Eric Lendrum, Politics Contributor
Opinion -- President Trump has just withdrawn the United States from yet another disastrous international deal, the so-called “Paris Accords,” or “Paris Agreement.” Originally approved in 2016, the agreement features almost 200 countries, and centers around a variety of agreed limits on energy production and carbon emissions in order to combat the left’s favorite boogeyman: “Global warming.” President Trump has pulled the country back out of the plan less than a year after former President Obama first brought us into it, in another move that rocks the international community and sends a clear message to world leaders: The message that America is looking out for itself first once again.
It is all too easy to demolish the entirety of the Paris Agreement based on the fact that the numbers just don’t add up, as perfectly explained in this video by Prager University.
The plan was already on very shaky ground since it involves a lot of assumptions, particularly in regards to presumed future climate policies to be enacted by various governments in later years, as well as remaining optimistic that every single one of the nearly 200 countries does actually contribute their fair share. As evident by such organizations as NATO featuring a clear deficit equally proportionate spending by its member-states, such an optimistic view that every nation will contribute as expected is extremely unlikely.
American efforts alone as a result of this plan would ultimately reduce global temperatures by just 0.023 degrees Fahrenheit by the year 2100. This would be the equivalent of hindering the overall trend of “global warming” by just eight months for the entirety of the next century. The combined effort of every member state would reduce temperatures by 0.3 degrees Fahrenheit, the equivalent of four years.
The biggest problem with the Paris Agreement - and undoubtedly why President Trump has made it a target - is the projected costs to the United States, which would be roughly one to two trillion dollars per year, over the next century. Pulling out of the agreement and saving nearly $100 trillion would definitely be a shining example of putting America first, as well as maintaining fiscal responsibility, as the President has promised to do.
The inefficiency of this grand global plan is proven even further when it stands in pale contrast to the efforts of private companies that are determined to tackle environmental issues themselves, such as Bill Gates’ “Breakthrough Coalition.” This coalition has pledged to invest $7 billion in various alternative and greener sources of energy, and has already made great strides in doing so, proving to be much more successful and efficient than any government policy. As Bjørn Lomborg, President of the Copenhagen Consensus Center, says when he closes out the PragerU video: “It turns out that those politicians who gathered in Paris, France, could learn a lot from Paris, Texas.”
Of course, there’s also the obvious facts that American companies have been improving already-existing processes such as fracking, working day-by-day to make these processes - already very safe, clean, and efficient in their own right - even safer, even cleaner, and even more efficient than before. This has been boosted by President Trump’s war on burdensome EPA regulations, which has freed up American companies to pursue better means of cheaper energy and increased the likelihood of American energy independence. Experts point to such trends as a significant decrease in foreign oil imports due to increased domestic drilling, and have even declared that such energy independence is so “tantalizingly close” that it could be achieved by the year of President Trump’s reelection.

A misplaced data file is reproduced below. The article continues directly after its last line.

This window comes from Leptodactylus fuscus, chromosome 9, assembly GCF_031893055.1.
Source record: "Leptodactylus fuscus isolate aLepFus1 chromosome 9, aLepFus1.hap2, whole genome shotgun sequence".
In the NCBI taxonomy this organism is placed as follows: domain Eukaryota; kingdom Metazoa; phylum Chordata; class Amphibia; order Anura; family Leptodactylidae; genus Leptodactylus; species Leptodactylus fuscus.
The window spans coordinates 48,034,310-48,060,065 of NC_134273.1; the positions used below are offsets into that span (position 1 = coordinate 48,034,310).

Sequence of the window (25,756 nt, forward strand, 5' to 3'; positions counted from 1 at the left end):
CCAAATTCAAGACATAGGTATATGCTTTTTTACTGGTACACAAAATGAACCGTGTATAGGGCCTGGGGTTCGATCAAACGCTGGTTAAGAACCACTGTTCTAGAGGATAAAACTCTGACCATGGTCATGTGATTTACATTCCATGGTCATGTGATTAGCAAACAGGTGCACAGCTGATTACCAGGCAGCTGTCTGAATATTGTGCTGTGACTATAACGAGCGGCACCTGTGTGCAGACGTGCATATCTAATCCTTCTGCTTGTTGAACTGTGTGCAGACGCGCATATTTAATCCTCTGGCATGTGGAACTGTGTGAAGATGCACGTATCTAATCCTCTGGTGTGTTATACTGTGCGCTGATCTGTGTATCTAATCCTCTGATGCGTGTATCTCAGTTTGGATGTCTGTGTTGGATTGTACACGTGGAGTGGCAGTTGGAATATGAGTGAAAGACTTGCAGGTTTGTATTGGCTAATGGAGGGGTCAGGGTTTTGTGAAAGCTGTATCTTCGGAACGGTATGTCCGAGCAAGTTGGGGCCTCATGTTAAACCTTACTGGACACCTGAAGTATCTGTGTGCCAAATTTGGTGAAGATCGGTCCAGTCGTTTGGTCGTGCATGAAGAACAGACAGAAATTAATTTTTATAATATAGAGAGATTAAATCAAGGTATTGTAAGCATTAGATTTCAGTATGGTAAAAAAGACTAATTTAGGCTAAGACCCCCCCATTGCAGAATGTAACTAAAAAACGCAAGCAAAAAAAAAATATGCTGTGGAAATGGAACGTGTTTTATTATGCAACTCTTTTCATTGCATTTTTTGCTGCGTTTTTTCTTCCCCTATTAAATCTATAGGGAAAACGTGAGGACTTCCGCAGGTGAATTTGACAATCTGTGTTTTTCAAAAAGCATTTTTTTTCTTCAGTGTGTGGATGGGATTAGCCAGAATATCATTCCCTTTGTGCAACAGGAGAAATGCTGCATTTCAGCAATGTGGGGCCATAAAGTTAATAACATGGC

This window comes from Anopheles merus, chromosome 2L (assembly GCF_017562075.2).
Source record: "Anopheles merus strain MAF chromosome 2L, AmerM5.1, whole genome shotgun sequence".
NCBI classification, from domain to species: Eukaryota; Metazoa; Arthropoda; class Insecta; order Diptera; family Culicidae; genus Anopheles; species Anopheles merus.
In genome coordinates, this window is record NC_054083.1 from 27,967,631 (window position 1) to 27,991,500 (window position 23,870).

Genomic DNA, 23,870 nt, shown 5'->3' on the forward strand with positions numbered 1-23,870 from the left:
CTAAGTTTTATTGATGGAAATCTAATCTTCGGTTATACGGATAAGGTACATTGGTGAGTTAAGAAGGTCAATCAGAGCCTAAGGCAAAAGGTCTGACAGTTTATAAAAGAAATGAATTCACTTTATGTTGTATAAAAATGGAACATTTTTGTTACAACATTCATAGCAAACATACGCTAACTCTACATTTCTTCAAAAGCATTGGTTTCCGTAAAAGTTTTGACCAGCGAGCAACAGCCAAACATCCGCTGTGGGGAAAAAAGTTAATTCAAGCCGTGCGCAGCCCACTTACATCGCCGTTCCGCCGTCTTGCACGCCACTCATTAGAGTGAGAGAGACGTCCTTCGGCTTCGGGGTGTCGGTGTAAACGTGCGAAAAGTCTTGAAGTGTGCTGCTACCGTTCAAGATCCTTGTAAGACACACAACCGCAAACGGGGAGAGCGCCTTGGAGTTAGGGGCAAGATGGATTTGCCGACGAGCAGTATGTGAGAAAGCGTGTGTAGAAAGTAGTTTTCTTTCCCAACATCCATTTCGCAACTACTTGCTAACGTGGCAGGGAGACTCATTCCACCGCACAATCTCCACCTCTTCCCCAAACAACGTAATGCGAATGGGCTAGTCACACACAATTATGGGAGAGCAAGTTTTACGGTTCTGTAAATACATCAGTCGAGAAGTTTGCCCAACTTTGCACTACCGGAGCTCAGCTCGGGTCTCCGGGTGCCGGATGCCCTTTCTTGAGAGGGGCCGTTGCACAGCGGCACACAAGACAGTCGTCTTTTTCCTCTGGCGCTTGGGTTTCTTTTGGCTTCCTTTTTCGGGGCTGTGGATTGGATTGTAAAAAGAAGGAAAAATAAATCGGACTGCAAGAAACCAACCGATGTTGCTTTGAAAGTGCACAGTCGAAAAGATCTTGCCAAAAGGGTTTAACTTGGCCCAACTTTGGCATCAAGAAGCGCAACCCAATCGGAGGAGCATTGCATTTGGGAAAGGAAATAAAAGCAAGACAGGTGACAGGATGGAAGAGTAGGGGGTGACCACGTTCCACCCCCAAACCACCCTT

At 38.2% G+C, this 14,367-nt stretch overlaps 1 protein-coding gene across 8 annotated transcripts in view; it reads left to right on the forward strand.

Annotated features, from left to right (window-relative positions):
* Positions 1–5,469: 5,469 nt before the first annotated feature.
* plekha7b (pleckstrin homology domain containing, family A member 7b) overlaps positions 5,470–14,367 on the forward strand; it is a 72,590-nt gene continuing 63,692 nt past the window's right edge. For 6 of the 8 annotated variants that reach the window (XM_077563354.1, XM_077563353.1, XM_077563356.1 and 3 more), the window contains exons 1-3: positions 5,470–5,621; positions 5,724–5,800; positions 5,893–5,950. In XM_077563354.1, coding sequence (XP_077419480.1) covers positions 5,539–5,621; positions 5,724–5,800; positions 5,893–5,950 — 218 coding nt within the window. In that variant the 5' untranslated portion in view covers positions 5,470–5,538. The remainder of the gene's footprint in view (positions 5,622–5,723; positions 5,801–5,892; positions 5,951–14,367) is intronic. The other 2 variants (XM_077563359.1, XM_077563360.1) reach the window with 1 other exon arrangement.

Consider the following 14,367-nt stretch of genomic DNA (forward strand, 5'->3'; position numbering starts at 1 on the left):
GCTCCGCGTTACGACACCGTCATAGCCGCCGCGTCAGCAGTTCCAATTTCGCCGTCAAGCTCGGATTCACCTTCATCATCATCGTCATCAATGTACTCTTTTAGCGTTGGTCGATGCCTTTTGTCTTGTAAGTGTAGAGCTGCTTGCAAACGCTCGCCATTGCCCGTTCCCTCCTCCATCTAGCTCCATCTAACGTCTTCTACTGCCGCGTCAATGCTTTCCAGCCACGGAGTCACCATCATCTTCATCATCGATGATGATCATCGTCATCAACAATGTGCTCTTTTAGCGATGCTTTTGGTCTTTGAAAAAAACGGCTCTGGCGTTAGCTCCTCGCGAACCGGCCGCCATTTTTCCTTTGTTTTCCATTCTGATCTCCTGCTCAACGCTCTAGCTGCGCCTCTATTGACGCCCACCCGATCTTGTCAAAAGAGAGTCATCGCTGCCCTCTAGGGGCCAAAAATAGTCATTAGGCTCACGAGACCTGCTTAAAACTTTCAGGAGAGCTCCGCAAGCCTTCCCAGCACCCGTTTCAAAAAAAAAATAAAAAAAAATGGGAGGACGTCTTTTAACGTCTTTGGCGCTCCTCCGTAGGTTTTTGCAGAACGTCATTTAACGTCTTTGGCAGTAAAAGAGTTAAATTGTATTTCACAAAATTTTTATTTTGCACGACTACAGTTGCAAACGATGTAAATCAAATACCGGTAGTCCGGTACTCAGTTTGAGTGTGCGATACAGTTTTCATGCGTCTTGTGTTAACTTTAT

However, the single most significant implication of the President’s decision to withdraw from this agreement is the message that has been sent to the ever-creeping forces of globalism in our world today. As has been repeatedly pledged by President Trump, Nigel Farage, and other National Populist figures around the world, it is imperative that we push back against globalist international organizations and deals that seek to reduce national sovereignty, and allow the elite few to dictate what other nations can and can’t do. The job of the American president is to put American interests first, and if this deal was going to ask us to waste hundreds of trillions of dollars on an ineffective and overblown plan, then this was clearly one of the easiest decisions of Trump’s presidency.
And this is significant for putting more momentum back into the anti-globalist trend, or as Geert Wilders likes to call it, the “Patriot Spring.” As we know, this trend started with the historic Brexit referendum on June 23, 2016, and continued with Trump’s victory on November 8, 2016. Trump solidified his commitment to pushing back against such organizations and agreements by withdrawing the United States from the Trans-Pacific Partnership on January 23, 2017. Thus, the end of American involvement in the Paris Agreement is the latest domino to fall. Another brick in the wall has been removed.
If the message wasn’t clear enough, this makes it obvious, once and for all, to the leaders that President Trump has challenged already, from the UN to NATO: The President means it when he says “America First.” As he said so perfectly in his remarks in the Rose Garden: “I was elected to represent the citizens of Pittsburgh, not Paris.”
You can follow the author on Twitter: @EricLendrum26.
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